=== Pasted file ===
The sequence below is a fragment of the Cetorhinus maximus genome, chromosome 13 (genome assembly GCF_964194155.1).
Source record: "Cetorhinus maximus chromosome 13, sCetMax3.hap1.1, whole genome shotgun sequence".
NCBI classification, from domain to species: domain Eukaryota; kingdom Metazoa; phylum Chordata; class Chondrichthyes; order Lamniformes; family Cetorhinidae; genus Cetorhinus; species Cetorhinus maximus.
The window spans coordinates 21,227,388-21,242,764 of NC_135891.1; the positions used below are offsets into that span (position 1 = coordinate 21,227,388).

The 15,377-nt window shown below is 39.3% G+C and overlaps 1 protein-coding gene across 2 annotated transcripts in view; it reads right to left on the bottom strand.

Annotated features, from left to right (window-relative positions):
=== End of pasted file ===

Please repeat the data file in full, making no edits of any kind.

The sequence below is a fragment of the Cetorhinus maximus genome, chromosome 13 (genome assembly GCF_964194155.1).
Source record: "Cetorhinus maximus chromosome 13, sCetMax3.hap1.1, whole genome shotgun sequence".
NCBI classification, from domain to species: domain Eukaryota; kingdom Metazoa; phylum Chordata; class Chondrichthyes; order Lamniformes; family Cetorhinidae; genus Cetorhinus; species Cetorhinus maximus.
The window spans coordinates 21,227,388-21,242,764 of NC_135891.1; the positions used below are offsets into that span (position 1 = coordinate 21,227,388).

The 15,377-nt window shown below is 39.3% G+C and overlaps 1 protein-coding gene across 2 annotated transcripts in view; it reads right to left on the bottom strand.

Annotated features, from left to right (window-relative positions):